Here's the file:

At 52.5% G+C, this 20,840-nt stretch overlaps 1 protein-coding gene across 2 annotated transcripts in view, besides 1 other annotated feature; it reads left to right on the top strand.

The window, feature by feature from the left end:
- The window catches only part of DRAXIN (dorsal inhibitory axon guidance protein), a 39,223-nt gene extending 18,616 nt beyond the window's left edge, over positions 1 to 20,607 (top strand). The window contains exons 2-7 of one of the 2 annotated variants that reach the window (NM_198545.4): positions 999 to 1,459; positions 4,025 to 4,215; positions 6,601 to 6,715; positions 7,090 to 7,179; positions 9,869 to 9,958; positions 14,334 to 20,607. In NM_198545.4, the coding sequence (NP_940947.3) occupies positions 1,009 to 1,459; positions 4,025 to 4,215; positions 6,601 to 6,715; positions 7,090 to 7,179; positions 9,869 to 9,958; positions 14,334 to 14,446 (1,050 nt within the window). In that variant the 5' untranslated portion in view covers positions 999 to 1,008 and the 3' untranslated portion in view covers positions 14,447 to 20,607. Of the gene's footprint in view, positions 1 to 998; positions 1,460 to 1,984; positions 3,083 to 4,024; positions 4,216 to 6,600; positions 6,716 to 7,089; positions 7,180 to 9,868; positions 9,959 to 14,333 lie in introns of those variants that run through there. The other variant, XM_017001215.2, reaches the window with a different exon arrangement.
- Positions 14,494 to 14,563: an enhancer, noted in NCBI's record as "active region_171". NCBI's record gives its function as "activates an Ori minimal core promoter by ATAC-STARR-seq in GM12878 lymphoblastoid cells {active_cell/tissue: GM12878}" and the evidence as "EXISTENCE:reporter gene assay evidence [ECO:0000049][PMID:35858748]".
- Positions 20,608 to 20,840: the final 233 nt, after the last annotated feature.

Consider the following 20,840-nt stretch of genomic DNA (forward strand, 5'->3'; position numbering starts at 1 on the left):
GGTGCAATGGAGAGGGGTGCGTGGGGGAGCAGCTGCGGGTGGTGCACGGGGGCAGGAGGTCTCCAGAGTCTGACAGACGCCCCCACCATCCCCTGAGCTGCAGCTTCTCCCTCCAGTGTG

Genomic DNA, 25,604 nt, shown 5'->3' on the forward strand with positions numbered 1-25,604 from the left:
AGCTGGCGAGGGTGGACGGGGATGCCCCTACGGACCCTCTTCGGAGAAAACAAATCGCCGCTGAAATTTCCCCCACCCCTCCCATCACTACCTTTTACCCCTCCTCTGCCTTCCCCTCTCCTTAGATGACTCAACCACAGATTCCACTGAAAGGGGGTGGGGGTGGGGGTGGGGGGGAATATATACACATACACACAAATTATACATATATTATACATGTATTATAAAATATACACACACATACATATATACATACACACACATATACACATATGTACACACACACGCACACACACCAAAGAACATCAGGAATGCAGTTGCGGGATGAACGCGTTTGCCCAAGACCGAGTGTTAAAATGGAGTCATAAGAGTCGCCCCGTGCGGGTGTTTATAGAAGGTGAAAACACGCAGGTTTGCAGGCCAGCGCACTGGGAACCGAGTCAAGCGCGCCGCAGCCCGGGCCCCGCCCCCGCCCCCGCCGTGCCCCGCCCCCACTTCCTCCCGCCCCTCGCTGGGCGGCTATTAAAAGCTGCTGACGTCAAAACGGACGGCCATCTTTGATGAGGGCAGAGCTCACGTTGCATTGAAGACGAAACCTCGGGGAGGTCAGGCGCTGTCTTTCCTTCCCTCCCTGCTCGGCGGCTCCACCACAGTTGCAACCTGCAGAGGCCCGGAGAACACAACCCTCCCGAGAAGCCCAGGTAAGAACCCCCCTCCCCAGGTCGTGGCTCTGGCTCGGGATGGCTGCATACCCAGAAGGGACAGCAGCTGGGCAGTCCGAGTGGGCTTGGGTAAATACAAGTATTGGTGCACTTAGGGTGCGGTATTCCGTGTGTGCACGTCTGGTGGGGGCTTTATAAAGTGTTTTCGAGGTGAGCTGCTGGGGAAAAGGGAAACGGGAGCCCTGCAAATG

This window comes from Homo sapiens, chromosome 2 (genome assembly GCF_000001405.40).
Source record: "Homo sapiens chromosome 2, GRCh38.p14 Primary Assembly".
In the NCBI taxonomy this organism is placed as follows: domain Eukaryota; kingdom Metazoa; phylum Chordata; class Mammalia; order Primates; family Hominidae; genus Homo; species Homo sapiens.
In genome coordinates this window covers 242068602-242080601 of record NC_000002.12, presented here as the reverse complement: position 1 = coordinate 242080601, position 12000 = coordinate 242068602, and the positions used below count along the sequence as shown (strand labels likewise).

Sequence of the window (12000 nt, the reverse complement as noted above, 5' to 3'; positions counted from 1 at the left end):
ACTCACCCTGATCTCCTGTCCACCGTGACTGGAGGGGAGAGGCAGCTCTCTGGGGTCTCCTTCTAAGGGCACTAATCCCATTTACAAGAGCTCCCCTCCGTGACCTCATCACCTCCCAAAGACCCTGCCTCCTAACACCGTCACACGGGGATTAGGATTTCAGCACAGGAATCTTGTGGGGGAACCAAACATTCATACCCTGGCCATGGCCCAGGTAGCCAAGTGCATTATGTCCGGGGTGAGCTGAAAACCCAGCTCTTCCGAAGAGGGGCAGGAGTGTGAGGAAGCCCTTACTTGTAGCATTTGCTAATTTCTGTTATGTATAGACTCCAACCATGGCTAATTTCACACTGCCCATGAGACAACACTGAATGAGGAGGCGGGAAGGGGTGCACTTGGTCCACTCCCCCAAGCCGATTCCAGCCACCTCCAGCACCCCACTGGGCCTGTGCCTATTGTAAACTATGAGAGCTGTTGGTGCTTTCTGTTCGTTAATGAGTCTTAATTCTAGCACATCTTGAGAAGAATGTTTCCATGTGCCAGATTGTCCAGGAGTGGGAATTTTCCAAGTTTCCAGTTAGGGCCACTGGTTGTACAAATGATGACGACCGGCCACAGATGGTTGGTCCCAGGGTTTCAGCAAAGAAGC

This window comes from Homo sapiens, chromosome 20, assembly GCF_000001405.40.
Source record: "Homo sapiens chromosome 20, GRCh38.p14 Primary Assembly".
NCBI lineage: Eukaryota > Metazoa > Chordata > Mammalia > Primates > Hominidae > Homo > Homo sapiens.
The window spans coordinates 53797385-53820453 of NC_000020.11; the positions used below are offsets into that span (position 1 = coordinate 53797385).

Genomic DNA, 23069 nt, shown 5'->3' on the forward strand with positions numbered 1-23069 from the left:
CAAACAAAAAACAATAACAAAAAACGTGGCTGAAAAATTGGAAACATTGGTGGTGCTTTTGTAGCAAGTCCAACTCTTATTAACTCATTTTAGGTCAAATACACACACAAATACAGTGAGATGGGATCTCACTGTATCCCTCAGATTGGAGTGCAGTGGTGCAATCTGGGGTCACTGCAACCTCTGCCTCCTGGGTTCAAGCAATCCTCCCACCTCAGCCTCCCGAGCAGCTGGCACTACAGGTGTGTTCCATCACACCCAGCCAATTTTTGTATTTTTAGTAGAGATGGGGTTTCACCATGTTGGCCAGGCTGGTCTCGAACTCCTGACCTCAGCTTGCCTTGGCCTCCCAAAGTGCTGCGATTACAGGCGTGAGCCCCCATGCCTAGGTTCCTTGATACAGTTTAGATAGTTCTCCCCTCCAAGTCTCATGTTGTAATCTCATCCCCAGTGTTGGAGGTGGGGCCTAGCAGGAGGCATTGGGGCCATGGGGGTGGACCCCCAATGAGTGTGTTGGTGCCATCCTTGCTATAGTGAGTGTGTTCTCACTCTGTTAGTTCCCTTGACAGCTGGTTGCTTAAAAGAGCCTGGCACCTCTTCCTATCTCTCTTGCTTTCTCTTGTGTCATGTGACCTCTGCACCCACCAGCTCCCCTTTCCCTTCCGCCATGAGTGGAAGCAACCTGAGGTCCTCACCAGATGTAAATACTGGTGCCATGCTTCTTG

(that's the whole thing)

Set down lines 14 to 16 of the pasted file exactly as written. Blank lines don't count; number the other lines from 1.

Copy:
Sequence of the window (12000 nt, the reverse complement as noted above, 5' to 3'; positions counted from 1 at the left end):
ACTCACCCTGATCTCCTGTCCACCGTGACTGGAGGGGAGAGGCAGCTCTCTGGGGTCTCCTTCTAAGGGCACTAATCCCATTTACAAGAGCTCCCCTCCGTGACCTCATCACCTCCCAAAGACCCTGCCTCCTAACACCGTCACACGGGGATTAGGATTTCAGCACAGGAATCTTGTGGGGGAACCAAACATTCATACCCTGGCCATGGCCCAGGTAGCCAAGTGCATTATGTCCGGGGTGAGCTGAAAACCCAGCTCTTCCGAAGAGGGGCAGGAGTGTGAGGAAGCCCTTACTTGTAGCATTTGCTAATTTCTGTTATGTATAGACTCCAACCATGGCTAATTTCACACTGCCCATGAGACAACACTGAATGAGGAGGCGGGAAGGGGTGCACTTGGTCCACTCCCCCAAGCCGATTCCAGCCACCTCCAGCACCCCACTGGGCCTGTGCCTATTGTAAACTATGAGAGCTGTTGGTGCTTTCTGTTCGTTAATGAGTCTTAATTCTAGCACATCTTGAGAAGAATGTTTCCATGTGCCAGATTGTCCAGGAGTGGGAATTTTCCAAGTTTCCAGTTAGGGCCACTGGTTGTACAAATGATGACGACCGGCCACAGATGGTTGGTCCCAGGGTTTCAGCAAAGAAGC

This window comes from Homo sapiens, chromosome 20, assembly GCF_000001405.40.